Saturday, April 29, 2017

Selden Channel

Wherever the bedrock ridges come out of the forest and into the river the receding high water current is stirred.
It is a warm day and I have left my cold water clothing behind.  I take the whole of it to consideration and trade the balmy sweat lodge of a drysuit for comfort and staying close in to shore.
At each of those rocky points, inside the stirring, I receive a push, sometimes from ahead or sometimes from behind, when I am in an eddy.  I watch for the eddies, it's not that important but it is good practice at reading water.  I note that the water clarity is poor, the tip of my paddle disappearing.  While the bottom is often firm, it is coated with an inch or so of very fine silt, and the spring current seems to be carrying it along.
An hour and twenty up the river and I enter the back channel that is lined by broad marshes in turn bounded by forested hills.  I spot four osprey nests right away where they are expected, but one of them, the one at the entrance of Beaver Inlet, a new one.  It is nicely situated in a leaner snag out high and over the water.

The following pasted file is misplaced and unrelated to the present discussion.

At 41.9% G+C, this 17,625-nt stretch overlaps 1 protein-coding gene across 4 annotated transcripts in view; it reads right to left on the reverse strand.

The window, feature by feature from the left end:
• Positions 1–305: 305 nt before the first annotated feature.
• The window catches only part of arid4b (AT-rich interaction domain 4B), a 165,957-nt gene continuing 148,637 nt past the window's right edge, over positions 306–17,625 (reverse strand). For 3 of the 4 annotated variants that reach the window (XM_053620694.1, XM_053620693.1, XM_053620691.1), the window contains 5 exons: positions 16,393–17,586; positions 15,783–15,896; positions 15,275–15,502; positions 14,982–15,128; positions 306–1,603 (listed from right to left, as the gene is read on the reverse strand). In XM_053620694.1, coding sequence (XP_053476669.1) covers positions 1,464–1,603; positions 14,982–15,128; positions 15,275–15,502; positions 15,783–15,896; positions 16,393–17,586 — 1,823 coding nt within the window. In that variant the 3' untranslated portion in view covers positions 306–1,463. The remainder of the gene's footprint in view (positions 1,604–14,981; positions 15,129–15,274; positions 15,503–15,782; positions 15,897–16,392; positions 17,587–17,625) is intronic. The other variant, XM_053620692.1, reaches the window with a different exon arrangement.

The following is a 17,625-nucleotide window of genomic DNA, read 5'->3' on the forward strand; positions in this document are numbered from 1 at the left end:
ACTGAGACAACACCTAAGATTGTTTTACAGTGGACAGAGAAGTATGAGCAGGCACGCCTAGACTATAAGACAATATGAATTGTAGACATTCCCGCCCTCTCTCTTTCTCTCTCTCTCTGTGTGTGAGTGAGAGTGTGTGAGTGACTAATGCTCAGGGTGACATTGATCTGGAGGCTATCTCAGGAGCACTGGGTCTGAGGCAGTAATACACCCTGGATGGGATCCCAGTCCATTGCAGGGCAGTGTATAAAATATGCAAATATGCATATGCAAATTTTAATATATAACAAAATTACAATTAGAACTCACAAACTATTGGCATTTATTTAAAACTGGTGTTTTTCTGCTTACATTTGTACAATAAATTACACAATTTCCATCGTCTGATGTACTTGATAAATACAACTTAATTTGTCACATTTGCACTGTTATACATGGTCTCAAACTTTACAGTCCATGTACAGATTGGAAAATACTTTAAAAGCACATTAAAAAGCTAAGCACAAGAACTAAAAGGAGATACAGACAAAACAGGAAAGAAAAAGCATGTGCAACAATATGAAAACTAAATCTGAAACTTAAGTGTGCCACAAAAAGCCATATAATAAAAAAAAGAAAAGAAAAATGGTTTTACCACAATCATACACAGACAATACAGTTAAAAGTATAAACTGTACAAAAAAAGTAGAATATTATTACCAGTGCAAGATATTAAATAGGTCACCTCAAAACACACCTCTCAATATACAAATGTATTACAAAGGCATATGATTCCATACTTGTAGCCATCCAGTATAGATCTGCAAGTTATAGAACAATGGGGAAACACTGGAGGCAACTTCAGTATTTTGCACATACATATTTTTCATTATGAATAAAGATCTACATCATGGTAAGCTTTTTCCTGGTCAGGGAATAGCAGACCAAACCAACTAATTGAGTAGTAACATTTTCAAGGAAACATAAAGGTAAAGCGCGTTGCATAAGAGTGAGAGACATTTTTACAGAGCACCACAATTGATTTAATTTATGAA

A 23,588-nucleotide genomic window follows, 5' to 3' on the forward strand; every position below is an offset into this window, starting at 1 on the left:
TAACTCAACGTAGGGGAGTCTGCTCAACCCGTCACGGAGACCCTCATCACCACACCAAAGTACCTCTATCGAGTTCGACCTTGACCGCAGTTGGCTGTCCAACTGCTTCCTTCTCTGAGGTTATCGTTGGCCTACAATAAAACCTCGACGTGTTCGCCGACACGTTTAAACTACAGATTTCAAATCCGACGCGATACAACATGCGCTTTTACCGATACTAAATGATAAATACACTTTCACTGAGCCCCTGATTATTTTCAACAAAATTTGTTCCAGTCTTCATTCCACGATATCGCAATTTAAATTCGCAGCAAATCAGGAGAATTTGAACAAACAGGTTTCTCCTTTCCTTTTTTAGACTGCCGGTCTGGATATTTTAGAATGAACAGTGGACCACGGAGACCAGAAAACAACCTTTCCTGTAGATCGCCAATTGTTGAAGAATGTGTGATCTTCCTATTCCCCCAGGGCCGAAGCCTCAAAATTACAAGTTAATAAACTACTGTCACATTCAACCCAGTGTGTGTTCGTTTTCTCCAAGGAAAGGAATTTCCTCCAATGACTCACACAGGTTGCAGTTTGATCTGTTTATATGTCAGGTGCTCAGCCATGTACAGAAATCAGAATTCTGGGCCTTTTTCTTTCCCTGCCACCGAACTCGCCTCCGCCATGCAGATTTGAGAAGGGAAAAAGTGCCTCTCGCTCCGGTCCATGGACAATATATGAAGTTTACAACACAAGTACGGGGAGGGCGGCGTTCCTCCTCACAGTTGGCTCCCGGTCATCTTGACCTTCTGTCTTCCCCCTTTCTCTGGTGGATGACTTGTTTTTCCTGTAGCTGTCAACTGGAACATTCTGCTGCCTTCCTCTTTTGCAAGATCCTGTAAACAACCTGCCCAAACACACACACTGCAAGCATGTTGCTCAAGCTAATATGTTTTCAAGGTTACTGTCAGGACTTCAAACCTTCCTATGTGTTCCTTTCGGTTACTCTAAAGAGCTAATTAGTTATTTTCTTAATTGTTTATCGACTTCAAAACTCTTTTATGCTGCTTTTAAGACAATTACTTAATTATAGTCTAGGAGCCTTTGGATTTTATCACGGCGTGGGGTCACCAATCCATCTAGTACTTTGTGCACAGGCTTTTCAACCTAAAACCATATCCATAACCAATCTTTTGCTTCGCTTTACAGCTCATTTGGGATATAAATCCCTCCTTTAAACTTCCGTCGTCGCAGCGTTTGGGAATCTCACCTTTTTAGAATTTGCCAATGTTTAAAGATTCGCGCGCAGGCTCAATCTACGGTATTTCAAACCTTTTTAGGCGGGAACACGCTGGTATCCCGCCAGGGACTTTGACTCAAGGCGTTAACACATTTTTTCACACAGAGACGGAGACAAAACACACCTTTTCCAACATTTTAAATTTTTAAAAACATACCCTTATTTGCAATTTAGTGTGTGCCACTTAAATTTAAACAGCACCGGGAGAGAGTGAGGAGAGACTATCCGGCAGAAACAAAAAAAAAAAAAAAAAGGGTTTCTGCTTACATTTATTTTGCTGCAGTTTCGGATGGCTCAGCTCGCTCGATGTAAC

the new nest
The Redwinged Blackbirds are especially vocal, a constant trilling coming from all directions of the cattail marsh.
A bit over halfway up the channel I spot a male swan standing guard.  It might not be the swan that was here in previous years as that one was particularly aggressive, flying a quarter mile or more to make its territorial point.  This one lets me pass with little more than a raise of the wings over its make itself look larger.

I pause at the bay at the top of the channel, something I don't do often enough.  A slap of water on the side of the canoe, a slap that shouldn't be there in the calm, draws my eyes down.  I find a water snake swimming away from the canoe.
I return to where I started having seen no one other than a few motorboats out in the main channel of the river.

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